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China imports down 2.3% on year in June: government
[BEIJING] China's imports fell 2.3 per cent year-on-year in yuan terms in June, official data showed on Wednesday, in a possible sign of weakening domestic demand in the world's second-largest economy.
Exports rose 1.3 per cent on year, Customs said, while the monthly trade surplus jumped 12.8 per cent to 311.2 billion yuan (around S$62.7 million).
As the world's biggest trader in goods China is crucial to the global economy and its performance affects partners from Australia to Zambia, which have been battered by its slowing growth - while it faces headwinds itself in key developed markets.
Customs attributed the fall in import values to weakening commodity prices.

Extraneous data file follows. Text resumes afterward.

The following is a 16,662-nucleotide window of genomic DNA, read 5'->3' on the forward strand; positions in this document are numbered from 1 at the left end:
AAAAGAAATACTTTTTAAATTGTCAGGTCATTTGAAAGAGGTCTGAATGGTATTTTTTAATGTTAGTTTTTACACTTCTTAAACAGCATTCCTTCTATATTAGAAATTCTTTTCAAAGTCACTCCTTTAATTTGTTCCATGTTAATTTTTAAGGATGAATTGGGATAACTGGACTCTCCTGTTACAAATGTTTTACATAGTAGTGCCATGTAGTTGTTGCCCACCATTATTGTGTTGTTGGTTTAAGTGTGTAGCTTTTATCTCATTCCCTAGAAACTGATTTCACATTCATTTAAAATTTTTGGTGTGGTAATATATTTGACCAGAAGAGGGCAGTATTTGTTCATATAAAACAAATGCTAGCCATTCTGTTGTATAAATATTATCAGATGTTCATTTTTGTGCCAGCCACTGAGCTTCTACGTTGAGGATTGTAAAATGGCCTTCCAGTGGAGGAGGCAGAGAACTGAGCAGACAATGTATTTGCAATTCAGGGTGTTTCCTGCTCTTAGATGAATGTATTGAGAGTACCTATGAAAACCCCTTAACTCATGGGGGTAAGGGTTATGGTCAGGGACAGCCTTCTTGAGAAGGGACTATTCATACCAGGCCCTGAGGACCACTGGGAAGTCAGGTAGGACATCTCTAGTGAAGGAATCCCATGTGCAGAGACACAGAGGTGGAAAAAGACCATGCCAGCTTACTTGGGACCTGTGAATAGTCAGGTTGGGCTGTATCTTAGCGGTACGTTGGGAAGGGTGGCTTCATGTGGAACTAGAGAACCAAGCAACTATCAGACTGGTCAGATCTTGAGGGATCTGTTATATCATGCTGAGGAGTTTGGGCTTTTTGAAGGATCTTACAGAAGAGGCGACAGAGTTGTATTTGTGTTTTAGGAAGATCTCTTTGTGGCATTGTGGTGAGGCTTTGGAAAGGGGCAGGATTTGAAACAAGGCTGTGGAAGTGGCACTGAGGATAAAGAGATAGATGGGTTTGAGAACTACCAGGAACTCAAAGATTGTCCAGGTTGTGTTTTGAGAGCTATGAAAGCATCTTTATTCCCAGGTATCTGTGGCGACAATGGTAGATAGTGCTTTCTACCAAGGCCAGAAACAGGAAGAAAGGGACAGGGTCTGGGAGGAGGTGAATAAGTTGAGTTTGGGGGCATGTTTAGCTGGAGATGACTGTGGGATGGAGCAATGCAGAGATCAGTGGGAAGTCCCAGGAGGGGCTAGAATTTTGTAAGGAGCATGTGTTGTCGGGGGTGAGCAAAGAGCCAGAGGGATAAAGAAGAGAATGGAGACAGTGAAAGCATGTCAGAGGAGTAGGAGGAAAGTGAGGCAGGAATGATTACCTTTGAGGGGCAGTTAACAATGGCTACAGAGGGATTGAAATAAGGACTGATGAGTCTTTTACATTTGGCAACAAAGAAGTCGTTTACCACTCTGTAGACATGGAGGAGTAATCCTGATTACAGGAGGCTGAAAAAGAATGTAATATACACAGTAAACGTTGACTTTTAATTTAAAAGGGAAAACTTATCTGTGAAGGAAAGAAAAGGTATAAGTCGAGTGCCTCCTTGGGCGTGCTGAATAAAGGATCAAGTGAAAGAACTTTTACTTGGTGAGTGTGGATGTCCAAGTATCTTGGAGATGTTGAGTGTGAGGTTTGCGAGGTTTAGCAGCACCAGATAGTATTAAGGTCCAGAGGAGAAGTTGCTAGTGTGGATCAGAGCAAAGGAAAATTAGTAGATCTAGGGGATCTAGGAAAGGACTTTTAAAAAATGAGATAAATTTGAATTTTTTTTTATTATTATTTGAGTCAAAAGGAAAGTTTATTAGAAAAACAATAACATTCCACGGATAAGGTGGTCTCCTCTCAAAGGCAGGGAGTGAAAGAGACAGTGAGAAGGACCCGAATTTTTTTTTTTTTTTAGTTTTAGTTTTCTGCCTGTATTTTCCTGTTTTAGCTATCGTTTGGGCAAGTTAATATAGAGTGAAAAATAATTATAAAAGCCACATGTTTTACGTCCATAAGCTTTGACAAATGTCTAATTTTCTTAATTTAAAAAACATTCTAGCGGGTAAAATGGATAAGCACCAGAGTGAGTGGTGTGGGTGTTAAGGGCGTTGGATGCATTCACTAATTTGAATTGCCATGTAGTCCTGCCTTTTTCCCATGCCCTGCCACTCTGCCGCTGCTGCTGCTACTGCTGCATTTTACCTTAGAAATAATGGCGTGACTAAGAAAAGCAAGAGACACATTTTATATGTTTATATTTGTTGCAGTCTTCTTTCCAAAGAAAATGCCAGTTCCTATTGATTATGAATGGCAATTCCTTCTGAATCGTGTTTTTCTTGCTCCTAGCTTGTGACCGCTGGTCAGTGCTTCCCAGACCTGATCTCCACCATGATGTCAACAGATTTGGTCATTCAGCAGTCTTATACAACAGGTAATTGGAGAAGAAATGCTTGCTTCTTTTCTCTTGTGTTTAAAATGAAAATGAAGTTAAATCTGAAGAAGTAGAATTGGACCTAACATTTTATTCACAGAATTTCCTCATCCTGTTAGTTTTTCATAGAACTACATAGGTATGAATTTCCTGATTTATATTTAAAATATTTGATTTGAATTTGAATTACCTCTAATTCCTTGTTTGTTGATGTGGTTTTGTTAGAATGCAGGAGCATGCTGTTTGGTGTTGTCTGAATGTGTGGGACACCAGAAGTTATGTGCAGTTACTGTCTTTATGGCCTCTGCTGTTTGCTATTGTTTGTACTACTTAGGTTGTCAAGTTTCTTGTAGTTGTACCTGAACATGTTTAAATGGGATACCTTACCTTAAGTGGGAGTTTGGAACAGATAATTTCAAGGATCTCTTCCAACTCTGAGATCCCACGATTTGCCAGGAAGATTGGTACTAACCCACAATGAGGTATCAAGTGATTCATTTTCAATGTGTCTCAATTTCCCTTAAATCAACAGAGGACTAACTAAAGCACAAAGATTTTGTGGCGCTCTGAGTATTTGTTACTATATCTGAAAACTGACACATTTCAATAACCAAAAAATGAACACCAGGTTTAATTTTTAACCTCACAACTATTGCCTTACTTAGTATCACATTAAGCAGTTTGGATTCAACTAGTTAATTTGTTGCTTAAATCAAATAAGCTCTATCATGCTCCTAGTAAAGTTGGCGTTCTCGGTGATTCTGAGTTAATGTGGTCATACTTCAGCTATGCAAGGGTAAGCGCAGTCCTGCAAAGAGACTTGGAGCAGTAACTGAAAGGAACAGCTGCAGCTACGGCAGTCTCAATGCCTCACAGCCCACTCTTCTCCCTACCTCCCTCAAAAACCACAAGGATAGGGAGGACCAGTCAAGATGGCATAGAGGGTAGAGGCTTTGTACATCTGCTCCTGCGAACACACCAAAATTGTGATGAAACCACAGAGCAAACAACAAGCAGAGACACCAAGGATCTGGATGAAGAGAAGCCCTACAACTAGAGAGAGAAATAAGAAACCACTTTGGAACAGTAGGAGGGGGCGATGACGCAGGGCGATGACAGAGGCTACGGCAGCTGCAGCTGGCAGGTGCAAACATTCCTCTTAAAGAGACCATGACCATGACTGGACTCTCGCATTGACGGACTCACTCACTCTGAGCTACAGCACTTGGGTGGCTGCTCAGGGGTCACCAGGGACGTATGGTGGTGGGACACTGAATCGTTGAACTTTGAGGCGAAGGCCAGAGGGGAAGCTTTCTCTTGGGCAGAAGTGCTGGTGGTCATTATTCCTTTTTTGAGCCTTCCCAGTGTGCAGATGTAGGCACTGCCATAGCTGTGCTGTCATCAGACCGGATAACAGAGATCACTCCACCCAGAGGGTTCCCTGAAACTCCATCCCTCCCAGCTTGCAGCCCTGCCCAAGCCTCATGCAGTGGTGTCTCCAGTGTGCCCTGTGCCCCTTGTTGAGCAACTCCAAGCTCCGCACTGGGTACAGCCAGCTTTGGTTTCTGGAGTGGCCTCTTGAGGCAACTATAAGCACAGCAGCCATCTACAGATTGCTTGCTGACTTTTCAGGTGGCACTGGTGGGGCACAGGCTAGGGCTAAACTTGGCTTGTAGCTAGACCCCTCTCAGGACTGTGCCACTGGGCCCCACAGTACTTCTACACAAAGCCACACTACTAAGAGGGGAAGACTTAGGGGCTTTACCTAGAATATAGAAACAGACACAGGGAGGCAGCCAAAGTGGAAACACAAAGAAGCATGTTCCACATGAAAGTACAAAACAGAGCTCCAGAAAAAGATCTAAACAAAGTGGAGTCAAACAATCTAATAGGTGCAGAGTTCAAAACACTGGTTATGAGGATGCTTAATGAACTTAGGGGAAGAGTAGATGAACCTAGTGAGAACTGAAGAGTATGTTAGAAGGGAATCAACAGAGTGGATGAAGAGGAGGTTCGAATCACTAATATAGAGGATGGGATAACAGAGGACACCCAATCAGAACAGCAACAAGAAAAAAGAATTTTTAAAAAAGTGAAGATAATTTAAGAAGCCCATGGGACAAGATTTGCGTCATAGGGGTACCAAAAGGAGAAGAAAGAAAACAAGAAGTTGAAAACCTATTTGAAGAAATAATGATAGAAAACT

"The input volume of major bulk commodities such as iron ore, crude oil and copper maintained growth," it said in a statement. "The prices of major import commodities remained low with a narrowing price decline."
China imports and exports both fell in the first half of the year, by 4.7 per cent and 2.1 per cent respectively.
Customs said there were "obvious obstacles" blocking China's foreign trade development, particularly the decline in business in both directions with major trading partners such as the US and ASEAN.